After taking office in 1969, Nixon directed the C.I.A. to stop covert operations in Tibet and ordered the Navy to stop its regular patrols of the Taiwan Strait even while China was supplying weapons to kill American soldiers in Vietnam. President Obama has had several opportunities to send analogous signals to Tehran — such as ending Bush-era covert programs against Iran — but has punted.

Unfortunately, the Obama administration was enticed by the prospect of regime-toppling instability in the aftermath of Iran’s presidential election this summer. But compared to past upheavals in the Islamic Republic’s 30-year history — the forced exile of a president, the assassination of another, the eight-year war with Iraq and the precipitous replacement of Ayatollah Khomeini’s first designated successor, Ayatollah Hussein Ali Montazeri, with Ayatollah Khamenei — the controversy over this year’s election was hardly a cataclysmic event.

Furthermore — and notwithstanding the comment by President Dmitri Medvedev of Russia that sanctions are “sometimes inevitable” — the Obama administration’s focus on mustering support for effective economic penalties is delusional. For three years, Moscow has given just enough on sanctions to keep the nuclear issue before the Security Council, because Russian officials calculate that is the best way to constrain unilateral American action. But Russia has consistently watered down any sanctions actually authorized. Senior Russian diplomats continue to say that Moscow has not agreed to support any specific additional measures. Moscow may well acquiesce to a marginal expansion of existing sanctions, but it will not accept substantial costs to its own economic and strategic interests by supporting significantly tougher steps.

China may also agree to a marginal expansion of existing sanctions, but will not endorse measures that hurt important Chinese interests. An Obama administration proposal that Saudi Arabia “replace” the oil China now imports from Iran completely misreads Beijing’s energy security calculus.

China is not only continuing to buy large amounts of Iranian oil, Chinese energy companies are also now developing substantial investment positions there — justifiably confident that Washington will not sanction Chinese firms over energy investments in Iran. Chinese military officials are particularly focused on the potential for Iranian hydrocarbons to come to China through pipelines running across Central Asia, rather than through seaborne routes vulnerable to American naval interdiction. Iran is the only Persian Gulf country that can offer China such diversification of supply sources and transit routes.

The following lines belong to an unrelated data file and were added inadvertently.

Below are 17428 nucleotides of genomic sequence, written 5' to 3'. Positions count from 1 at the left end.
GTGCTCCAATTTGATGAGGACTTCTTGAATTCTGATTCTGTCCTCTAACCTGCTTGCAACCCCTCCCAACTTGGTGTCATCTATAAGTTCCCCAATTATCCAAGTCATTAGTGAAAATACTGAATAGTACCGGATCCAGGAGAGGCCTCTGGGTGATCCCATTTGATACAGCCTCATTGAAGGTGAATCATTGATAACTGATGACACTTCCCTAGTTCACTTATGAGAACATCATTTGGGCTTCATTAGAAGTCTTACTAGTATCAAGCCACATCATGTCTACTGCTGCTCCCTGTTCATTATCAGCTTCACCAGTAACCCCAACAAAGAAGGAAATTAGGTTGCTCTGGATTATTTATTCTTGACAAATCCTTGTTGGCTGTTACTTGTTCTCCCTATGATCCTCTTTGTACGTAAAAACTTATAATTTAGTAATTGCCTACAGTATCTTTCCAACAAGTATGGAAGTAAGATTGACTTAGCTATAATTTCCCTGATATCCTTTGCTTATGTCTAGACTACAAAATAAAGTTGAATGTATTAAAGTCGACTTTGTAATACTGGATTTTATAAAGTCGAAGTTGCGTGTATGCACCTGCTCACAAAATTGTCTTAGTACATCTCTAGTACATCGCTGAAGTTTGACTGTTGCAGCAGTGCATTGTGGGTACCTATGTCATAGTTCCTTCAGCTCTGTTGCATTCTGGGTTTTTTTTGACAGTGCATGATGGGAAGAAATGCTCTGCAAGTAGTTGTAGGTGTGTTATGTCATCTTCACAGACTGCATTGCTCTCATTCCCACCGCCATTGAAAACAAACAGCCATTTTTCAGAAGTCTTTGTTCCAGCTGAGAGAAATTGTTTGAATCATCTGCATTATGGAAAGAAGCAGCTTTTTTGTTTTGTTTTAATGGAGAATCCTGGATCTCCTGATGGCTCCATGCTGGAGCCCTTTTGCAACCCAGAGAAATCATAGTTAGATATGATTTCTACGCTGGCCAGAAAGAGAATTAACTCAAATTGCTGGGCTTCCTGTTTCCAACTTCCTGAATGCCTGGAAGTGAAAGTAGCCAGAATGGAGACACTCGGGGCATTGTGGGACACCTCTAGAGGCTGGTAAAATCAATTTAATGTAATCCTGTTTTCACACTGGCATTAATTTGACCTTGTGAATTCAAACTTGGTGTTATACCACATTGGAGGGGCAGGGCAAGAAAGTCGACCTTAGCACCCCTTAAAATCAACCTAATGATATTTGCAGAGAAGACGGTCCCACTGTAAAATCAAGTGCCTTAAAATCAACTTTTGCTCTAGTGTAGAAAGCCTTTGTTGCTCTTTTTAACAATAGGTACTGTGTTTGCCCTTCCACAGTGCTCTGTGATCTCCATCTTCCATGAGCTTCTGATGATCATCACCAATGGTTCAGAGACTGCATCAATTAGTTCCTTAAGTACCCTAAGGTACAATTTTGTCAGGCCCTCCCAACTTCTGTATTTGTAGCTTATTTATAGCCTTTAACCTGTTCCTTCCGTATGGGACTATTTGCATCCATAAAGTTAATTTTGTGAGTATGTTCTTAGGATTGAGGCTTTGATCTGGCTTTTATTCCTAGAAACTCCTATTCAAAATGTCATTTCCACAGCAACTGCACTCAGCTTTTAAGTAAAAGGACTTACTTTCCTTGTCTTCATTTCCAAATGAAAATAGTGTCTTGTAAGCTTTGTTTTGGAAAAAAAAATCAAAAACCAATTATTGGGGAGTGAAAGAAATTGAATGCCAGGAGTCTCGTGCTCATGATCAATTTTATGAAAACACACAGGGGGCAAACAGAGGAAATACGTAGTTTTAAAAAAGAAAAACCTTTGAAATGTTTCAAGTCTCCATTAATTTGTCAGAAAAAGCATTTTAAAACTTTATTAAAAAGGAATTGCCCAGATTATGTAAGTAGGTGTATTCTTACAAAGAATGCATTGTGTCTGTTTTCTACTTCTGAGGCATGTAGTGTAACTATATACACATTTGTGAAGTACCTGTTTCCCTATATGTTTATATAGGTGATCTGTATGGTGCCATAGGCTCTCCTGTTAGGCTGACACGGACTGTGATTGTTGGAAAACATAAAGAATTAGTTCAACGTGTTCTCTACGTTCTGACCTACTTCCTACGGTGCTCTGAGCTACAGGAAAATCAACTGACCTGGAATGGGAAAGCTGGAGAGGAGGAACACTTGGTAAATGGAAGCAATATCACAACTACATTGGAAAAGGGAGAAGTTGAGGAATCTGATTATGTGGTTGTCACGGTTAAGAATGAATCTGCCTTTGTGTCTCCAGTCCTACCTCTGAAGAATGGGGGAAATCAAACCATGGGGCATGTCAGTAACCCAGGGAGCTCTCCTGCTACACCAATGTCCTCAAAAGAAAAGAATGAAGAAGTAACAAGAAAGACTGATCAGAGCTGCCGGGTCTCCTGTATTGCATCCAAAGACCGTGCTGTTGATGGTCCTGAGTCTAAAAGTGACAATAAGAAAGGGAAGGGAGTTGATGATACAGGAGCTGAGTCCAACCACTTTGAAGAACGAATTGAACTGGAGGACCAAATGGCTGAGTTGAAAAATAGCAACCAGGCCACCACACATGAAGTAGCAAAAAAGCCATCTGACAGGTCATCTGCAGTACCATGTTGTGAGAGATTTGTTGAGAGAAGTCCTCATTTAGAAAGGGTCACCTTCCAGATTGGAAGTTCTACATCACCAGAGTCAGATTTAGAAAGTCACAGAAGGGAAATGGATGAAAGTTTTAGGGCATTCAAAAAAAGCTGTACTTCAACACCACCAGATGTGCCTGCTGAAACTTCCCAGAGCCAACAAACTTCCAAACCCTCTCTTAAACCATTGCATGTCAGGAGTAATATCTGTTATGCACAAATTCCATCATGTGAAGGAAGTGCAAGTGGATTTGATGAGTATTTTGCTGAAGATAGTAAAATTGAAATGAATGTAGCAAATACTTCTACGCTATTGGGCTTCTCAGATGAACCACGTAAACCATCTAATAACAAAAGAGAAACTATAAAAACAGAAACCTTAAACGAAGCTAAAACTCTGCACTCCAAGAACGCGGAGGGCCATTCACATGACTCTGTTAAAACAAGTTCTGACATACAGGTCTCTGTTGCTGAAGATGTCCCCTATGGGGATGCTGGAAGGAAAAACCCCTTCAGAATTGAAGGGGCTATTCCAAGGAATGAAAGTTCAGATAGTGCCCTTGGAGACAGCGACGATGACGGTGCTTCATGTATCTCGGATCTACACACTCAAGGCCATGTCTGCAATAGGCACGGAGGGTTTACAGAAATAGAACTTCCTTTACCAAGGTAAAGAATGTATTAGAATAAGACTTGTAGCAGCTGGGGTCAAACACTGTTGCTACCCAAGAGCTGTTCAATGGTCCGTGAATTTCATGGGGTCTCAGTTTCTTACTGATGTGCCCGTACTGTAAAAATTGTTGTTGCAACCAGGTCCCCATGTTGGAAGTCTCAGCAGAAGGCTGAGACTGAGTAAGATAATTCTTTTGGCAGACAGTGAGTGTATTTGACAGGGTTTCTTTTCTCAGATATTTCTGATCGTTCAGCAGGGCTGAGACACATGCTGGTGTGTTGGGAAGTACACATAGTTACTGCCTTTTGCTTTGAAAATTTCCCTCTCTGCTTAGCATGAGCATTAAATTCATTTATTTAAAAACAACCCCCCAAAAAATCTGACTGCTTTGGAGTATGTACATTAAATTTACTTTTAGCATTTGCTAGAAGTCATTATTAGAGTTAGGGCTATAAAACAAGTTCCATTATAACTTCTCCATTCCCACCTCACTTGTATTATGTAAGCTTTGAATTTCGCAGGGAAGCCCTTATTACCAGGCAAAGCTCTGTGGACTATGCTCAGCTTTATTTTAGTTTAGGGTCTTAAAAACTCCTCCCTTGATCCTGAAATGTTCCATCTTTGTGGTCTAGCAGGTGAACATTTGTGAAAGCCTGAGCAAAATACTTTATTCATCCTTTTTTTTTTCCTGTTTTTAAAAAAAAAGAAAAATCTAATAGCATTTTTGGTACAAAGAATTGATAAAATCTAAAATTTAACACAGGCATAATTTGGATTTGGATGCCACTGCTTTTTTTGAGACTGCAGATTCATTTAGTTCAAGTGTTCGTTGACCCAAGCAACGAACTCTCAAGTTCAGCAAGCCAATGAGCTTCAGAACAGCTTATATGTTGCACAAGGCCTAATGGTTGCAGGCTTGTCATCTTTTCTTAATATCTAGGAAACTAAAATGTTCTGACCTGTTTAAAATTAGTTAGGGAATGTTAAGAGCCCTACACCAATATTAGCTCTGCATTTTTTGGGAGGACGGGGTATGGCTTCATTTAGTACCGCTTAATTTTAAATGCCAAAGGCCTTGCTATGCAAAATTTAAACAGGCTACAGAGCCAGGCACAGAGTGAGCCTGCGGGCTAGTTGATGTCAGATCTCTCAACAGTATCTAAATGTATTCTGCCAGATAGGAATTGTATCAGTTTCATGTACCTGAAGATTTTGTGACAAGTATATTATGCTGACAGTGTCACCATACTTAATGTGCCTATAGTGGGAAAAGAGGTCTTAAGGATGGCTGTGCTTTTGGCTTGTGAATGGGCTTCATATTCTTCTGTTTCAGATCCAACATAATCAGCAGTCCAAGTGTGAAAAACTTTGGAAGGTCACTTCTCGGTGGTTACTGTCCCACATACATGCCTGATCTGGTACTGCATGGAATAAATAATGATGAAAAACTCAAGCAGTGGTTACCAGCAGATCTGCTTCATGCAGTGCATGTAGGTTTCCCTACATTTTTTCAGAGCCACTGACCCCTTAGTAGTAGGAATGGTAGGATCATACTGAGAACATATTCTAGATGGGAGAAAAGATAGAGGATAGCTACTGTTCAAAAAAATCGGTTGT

The Obama administration may hope that even an ineffective quest for “crippling” sanctions will hold the line against those in Washington and elsewhere advocating a military strike on Iran’s weapons program. That is sadly reminiscent of our experiences at the State Department and the National Security Council in the Bush administration, when officials who opposed the Iraq war championed “smart sanctions” and tighter containment of Saddam Hussein’s regime as the alternative course. Such calls did nothing to change Mr. Hussein’s calculations, and were overwhelmed by the exaggerated allegations of Iraq’s renewed efforts to build nuclear weapons.

Instead of pushing the falsehood that sanctions will give America leverage in Iranian decision-making — a strategy that will end either in frustration or war — the administration should seek a strategic realignment with Iran as thoroughgoing as that effected by Nixon with China. This would require Washington to take steps, up front, to assure Tehran that rapprochement would serve Iran’s strategic needs.

On that basis, America and Iran would forge a comprehensive framework for security as well as economic cooperation — something that Washington has never allowed the five-plus-one group to propose. Within that framework, the international community would work with Iran to develop its civil nuclear program, including fuel cycle activities on Iranian soil, in a transparent manner rather than demanding that Tehran prove a negative — that it’s not developing weapons. A cooperative approach would not demonize Iran for political relationships with Hamas and Hezbollah, but would elicit Tehran’s commitment to work toward peaceful resolutions of regional conflicts.

Some may say that this is too high a price to pay for improved relations with Iran. But the price is high only for those who attach value to failed policies that have damaged American interests in the Middle East and made our allies there less secure.

Flynt Leverett, the director of the Iran project at the New America Foundation and a professor of international affairs at Pennsylvania State University and Hillary Mann Leverett, the president of a political risk consultancy. Both are former National Security Council staff members.